Her work has been published in the New York Times, the New York Times Magazine, O. Magazine, The Week, Huffington Post, Redbook, Woman’s Day, Good Housekeeping, Ladies Home Journal, More Magazine, The Sun, The Shambhala Sun, Big Sky Journal and others.  She has appeared on Good Morning America, The Early Show, WGN, many NPR stations, Hay House radio, as well as other media including London’s This Morning and Australia’s Sunrise.  She lives in Montana with her family. Read her Haven blog here. 


Becky Blades is a writer, artist, business strategist and philosopher of creative, adventurous living. Her first book, Do Your Laundry or You’ll Die Alone, Advice Your Mom Would Give if She Thought You Were Listening, was released on April 1, 2014. It has received a starred Kirkus Review and the critical acclaim of discriminating mom bloggers.

Since selling her award-winning public relations firm in 2003, Becky has served on corporate boards, as a civic advocate for the arts and entrepreneurship, and as a consultant and mentor to businesses.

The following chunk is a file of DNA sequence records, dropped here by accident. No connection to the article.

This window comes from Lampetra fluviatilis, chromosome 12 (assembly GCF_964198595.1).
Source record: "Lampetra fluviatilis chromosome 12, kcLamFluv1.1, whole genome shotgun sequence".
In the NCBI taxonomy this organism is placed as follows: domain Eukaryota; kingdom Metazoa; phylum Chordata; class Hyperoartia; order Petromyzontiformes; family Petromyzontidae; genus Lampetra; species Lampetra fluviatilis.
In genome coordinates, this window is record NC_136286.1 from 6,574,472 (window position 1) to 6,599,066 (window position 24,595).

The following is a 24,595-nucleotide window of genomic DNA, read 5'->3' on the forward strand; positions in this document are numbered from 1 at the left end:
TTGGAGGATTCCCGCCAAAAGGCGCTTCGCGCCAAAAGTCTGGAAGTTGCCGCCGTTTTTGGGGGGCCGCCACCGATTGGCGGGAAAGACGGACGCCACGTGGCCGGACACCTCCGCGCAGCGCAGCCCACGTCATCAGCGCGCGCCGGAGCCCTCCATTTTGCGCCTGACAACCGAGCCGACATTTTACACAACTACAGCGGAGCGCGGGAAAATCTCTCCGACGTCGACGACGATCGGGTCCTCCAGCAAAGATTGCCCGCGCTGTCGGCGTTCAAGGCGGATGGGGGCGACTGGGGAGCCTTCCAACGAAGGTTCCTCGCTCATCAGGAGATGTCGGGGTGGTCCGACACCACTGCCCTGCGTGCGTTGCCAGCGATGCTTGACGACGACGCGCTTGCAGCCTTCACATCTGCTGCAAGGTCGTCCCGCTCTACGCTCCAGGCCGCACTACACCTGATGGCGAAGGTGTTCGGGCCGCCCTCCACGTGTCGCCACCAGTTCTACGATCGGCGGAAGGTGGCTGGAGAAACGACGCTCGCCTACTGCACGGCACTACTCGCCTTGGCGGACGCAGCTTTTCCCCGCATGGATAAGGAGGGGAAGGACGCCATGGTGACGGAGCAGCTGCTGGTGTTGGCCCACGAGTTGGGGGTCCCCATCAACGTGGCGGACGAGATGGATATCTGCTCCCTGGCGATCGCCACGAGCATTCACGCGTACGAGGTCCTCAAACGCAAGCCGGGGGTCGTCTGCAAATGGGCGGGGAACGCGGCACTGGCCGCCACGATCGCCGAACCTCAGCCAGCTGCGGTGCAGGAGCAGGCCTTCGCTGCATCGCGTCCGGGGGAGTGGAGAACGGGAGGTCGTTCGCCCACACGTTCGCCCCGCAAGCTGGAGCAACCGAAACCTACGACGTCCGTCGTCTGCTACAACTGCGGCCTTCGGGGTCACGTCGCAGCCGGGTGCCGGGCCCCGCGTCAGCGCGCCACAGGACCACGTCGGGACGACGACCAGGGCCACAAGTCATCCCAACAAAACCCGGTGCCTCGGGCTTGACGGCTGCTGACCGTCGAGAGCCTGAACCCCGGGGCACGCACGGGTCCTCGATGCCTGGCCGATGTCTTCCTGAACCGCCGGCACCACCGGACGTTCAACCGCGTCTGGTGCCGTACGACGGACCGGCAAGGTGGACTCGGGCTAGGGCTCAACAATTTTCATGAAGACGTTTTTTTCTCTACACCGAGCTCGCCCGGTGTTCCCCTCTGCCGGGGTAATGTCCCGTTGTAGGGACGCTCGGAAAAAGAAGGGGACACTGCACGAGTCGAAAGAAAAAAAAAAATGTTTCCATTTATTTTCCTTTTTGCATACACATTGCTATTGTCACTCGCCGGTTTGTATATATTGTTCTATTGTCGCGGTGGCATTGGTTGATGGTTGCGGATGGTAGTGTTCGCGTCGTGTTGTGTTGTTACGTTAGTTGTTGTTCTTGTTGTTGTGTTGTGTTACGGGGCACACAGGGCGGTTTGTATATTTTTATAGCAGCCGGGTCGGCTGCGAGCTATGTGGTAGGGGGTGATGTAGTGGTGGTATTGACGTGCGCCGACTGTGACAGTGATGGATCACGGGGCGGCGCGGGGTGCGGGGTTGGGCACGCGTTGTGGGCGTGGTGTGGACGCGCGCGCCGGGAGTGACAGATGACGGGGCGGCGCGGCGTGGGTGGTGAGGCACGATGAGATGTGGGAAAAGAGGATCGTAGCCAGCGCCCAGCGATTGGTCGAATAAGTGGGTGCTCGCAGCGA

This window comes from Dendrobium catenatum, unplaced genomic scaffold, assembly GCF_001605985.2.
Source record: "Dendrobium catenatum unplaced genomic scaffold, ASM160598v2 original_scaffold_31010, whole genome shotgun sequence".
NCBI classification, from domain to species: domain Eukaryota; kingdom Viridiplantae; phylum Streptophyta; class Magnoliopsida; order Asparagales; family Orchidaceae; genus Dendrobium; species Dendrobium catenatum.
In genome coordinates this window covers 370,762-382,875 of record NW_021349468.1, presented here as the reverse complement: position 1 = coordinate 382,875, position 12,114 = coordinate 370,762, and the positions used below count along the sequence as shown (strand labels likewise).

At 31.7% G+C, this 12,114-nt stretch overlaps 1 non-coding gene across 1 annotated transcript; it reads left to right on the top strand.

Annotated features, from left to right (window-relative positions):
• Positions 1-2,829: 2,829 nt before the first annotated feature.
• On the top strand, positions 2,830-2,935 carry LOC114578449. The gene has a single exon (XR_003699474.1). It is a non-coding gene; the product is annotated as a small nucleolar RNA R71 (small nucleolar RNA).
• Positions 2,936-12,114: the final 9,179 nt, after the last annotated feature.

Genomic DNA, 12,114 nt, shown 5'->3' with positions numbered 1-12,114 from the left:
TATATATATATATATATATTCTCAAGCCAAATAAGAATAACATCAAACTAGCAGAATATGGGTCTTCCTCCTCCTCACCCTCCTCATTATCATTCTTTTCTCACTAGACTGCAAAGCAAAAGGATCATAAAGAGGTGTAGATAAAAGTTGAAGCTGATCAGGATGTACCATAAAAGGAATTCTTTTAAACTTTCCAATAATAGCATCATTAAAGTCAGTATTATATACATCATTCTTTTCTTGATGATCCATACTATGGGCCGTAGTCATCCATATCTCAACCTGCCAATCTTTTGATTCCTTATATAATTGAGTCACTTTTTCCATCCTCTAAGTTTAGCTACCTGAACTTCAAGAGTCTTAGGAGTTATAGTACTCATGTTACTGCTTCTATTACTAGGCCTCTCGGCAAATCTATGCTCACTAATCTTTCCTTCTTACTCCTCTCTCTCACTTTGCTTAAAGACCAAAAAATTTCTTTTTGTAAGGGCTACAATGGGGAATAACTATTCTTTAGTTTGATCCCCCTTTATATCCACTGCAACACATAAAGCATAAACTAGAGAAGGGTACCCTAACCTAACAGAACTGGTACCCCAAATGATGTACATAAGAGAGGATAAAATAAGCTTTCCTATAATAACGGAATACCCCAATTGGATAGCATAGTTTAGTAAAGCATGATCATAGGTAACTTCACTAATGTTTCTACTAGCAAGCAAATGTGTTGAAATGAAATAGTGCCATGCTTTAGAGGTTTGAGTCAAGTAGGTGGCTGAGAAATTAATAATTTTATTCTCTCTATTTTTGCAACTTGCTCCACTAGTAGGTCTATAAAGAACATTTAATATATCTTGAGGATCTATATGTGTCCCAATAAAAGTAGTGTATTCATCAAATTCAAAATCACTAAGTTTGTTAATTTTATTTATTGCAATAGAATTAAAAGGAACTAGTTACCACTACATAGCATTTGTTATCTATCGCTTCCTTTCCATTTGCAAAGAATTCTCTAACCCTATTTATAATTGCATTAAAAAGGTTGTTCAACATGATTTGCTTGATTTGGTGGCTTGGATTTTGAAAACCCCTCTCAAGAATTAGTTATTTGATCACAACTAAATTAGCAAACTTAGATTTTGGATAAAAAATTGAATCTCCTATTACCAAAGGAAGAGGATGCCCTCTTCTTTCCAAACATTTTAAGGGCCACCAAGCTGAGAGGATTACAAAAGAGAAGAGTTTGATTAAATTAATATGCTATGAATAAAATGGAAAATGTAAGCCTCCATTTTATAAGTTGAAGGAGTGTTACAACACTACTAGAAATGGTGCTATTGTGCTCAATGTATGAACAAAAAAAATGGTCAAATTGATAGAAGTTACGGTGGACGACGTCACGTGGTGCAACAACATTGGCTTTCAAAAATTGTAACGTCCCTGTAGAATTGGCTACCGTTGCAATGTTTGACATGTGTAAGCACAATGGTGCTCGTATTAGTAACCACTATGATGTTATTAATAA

Her blog, stARTistry.com explores the art of beginning, from entrepreneurship to works of art. And she blogs about her book at LaundryorDie.com.

Becky lives in Kansas City with her husband of 30 years, Cary Phillips, and her Maytag front load washing machine.










6 comments:

  1. Replies
    1. Thank you so much, Susan! XO

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  2. Thanks for the shout-out, hon. I love collaborating with you!

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  3. Having fun answering my Blog Hop questions this fine Sunday. Will post tomorrow. I've asked three Haven alums, and have asked them to do the same, so it's a whole lot of Haven love! Thanks for asking me, Mary. ox Laura

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  4. Great write-up! Writing is a talent, and it must not be wasted. As with everything that we had been entrusted, we should

    let it grow and share it with the world.>learner

    motivation

    ReplyDelete